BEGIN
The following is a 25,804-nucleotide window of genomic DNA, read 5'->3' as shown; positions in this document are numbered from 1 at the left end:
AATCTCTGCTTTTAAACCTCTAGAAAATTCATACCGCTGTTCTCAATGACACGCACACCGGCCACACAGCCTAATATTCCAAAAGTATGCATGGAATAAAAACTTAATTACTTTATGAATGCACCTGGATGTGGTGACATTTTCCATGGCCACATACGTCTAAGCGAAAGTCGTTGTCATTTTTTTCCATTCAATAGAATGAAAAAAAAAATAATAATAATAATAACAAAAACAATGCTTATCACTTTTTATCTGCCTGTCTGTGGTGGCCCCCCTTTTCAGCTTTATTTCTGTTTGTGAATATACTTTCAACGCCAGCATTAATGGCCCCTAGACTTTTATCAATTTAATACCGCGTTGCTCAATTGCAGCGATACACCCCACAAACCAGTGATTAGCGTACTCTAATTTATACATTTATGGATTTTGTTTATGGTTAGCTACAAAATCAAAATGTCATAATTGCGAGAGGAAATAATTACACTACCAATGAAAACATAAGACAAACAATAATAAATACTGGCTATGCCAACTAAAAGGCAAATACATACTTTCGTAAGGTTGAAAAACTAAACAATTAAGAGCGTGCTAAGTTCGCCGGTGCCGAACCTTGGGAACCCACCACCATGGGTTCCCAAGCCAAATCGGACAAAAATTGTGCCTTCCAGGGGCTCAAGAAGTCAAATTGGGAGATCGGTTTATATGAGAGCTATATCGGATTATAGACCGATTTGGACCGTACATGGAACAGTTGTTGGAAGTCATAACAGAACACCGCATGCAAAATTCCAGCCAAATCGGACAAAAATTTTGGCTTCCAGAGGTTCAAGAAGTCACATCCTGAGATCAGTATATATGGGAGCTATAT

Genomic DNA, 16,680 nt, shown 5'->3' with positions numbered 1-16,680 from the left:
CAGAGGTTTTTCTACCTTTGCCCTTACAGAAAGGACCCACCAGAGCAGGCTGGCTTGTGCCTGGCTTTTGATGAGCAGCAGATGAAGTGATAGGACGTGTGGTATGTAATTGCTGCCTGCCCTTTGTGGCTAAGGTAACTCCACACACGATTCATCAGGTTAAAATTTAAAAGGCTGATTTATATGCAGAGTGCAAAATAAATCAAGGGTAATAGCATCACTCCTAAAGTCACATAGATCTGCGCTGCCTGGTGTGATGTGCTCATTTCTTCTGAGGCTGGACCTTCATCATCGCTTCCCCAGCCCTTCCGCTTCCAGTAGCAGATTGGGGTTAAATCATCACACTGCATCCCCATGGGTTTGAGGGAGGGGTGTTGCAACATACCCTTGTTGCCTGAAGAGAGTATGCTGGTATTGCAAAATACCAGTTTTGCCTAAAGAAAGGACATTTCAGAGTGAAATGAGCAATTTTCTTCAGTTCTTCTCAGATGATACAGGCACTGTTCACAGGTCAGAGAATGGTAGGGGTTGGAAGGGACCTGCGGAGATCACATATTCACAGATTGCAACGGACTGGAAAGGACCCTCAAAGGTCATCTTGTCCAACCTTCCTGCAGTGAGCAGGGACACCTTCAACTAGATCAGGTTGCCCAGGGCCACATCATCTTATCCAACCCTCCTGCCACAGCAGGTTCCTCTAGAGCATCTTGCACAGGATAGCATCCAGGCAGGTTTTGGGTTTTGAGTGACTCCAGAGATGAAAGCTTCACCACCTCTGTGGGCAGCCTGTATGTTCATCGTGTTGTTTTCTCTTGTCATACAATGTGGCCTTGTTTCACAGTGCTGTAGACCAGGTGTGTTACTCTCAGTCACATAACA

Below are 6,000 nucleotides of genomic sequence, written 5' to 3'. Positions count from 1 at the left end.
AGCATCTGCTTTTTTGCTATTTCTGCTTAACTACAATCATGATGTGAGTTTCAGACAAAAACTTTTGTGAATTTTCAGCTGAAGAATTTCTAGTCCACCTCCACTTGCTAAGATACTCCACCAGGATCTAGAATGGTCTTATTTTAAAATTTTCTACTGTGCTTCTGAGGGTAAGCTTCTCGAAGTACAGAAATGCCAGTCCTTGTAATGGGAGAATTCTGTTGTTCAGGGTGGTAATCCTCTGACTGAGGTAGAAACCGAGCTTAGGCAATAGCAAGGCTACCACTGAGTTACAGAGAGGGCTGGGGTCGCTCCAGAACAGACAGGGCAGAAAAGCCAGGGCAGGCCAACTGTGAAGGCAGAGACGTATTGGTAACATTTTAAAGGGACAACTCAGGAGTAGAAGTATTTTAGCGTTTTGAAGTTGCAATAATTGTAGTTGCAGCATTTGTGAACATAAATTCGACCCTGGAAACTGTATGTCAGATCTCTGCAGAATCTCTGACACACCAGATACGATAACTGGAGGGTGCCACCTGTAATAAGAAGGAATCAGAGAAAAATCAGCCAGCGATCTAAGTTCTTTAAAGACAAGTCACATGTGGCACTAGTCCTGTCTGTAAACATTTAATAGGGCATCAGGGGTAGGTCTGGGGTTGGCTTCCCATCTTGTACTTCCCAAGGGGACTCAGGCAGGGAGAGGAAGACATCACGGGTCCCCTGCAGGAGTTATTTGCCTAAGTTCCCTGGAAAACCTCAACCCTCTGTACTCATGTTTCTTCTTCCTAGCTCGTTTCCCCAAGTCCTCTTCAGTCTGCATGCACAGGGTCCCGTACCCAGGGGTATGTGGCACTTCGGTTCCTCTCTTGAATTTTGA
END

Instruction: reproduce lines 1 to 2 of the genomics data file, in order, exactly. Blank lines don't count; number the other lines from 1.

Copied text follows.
The following is a 25,804-nucleotide window of genomic DNA, read 5'->3' as shown; positions in this document are numbered from 1 at the left end:
AATCTCTGCTTTTAAACCTCTAGAAAATTCATACCGCTGTTCTCAATGACACGCACACCGGCCACACAGCCTAATATTCCAAAAGTATGCATGGAATAAAAACTTAATTACTTTATGAATGCACCTGGATGTGGTGACATTTTCCATGGCCACATACGTCTAAGCGAAAGTCGTTGTCATTTTTTTCCATTCAATAGAATGAAAAAAAAAATAATAATAATAATAACAAAAACAATGCTTATCACTTTTTATCTGCCTGTCTGTGGTGGCCCCCCTTTTCAGCTTTATTTCTGTTTGTGAATATACTTTCAACGCCAGCATTAATGGCCCCTAGACTTTTATCAATTTAATACCGCGTTGCTCAATTGCAGCGATACACCCCACAAACCAGTGATTAGCGTACTCTAATTTATACATTTATGGATTTTGTTTATGGTTAGCTACAAAATCAAAATGTCATAATTGCGAGAGGAAATAATTACACTACCAATGAAAACATAAGACAAACAATAATAAATACTGGCTATGCCAACTAAAAGGCAAATACATACTTTCGTAAGGTTGAAAAACTAAACAATTAAGAGCGTGCTAAGTTCGCCGGTGCCGAACCTTGGGAACCCACCACCATGGGTTCCCAAGCCAAATCGGACAAAAATTGTGCCTTCCAGGGGCTCAAGAAGTCAAATTGGGAGATCGGTTTATATGAGAGCTATATCGGATTATAGACCGATTTGGACCGTACATGGAACAGTTGTTGGAAGTCATAACAGAACACCGCATGCAAAATTCCAGCCAAATCGGACAAAAATTTTGGCTTCCAGAGGTTCAAGAAGTCACATCCTGAGATCAGTATATATGGGAGCTATAT